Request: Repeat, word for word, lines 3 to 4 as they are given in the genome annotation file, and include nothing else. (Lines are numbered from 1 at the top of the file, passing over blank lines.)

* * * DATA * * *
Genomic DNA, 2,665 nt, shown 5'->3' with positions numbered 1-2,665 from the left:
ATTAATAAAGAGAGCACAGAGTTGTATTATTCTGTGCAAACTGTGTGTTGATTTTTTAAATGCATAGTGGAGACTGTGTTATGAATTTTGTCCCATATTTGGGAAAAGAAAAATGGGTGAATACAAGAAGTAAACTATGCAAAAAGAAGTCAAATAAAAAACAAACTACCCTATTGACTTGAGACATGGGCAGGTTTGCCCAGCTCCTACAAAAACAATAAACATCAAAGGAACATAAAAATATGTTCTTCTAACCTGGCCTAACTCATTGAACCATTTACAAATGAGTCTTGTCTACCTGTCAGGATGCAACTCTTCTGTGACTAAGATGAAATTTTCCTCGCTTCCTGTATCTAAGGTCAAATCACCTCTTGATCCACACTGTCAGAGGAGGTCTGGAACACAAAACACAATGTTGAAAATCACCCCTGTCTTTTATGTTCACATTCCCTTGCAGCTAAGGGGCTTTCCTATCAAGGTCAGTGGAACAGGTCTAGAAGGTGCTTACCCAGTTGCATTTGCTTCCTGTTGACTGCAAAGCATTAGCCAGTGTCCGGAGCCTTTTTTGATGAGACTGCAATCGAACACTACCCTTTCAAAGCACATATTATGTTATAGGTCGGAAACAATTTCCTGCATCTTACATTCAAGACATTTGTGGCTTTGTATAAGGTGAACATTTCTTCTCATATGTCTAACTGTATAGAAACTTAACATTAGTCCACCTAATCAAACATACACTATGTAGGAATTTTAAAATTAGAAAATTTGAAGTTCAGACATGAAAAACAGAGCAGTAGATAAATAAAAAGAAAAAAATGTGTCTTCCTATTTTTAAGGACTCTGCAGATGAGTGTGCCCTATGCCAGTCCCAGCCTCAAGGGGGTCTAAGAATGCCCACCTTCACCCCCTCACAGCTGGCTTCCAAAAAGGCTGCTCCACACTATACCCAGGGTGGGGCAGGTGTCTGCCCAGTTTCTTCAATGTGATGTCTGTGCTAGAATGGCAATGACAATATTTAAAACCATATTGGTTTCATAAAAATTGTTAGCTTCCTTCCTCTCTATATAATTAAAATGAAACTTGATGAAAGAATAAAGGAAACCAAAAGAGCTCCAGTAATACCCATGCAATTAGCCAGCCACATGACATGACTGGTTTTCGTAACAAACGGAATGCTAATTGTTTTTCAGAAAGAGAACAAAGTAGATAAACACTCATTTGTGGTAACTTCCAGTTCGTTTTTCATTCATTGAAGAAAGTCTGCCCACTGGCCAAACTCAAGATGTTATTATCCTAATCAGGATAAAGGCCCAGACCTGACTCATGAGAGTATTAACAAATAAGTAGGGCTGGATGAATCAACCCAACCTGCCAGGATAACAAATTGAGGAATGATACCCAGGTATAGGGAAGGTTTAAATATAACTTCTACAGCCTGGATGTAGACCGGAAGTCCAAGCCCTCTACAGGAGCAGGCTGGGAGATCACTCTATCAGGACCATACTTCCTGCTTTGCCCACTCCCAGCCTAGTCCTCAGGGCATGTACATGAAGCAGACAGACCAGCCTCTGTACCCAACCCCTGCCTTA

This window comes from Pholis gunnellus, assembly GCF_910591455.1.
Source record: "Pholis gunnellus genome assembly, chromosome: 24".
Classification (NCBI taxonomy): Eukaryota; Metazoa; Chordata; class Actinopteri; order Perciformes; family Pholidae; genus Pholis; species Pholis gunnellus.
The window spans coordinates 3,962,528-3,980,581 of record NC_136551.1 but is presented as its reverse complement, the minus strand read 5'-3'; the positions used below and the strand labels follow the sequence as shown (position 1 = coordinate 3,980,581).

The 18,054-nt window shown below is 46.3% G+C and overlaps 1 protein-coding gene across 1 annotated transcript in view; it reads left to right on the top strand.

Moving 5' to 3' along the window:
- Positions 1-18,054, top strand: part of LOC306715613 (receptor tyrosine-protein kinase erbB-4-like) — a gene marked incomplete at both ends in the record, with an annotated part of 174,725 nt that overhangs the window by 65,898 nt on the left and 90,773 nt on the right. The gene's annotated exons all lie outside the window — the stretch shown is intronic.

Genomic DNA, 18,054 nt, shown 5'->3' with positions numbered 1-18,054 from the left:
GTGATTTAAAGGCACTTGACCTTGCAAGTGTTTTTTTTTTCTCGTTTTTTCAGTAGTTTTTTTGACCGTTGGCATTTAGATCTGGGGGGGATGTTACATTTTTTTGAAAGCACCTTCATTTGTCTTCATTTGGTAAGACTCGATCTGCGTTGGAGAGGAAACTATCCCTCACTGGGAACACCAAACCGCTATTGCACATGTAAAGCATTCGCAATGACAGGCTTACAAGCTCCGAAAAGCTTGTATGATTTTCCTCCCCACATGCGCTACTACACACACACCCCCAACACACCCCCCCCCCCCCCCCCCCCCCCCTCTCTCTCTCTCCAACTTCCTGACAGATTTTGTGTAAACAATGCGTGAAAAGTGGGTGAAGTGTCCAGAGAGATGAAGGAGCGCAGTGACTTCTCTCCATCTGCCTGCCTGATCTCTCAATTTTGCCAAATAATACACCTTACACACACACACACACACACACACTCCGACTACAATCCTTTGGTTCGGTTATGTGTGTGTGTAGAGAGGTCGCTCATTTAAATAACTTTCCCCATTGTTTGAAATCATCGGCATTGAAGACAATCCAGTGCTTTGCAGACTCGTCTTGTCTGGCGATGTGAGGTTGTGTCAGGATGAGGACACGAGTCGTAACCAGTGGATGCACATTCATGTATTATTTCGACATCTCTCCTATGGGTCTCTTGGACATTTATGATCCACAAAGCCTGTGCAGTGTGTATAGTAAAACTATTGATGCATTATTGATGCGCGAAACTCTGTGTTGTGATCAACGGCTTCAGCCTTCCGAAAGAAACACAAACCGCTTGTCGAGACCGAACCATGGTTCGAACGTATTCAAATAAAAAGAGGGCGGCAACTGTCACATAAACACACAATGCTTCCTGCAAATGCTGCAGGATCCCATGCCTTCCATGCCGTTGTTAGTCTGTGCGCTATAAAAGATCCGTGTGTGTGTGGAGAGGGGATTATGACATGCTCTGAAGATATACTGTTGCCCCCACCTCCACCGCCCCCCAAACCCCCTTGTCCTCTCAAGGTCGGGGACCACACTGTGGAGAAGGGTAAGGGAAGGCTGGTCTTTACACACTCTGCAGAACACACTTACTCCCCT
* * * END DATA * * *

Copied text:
This window comes from Pholis gunnellus, assembly GCF_910591455.1.
Source record: "Pholis gunnellus genome assembly, chromosome: 24".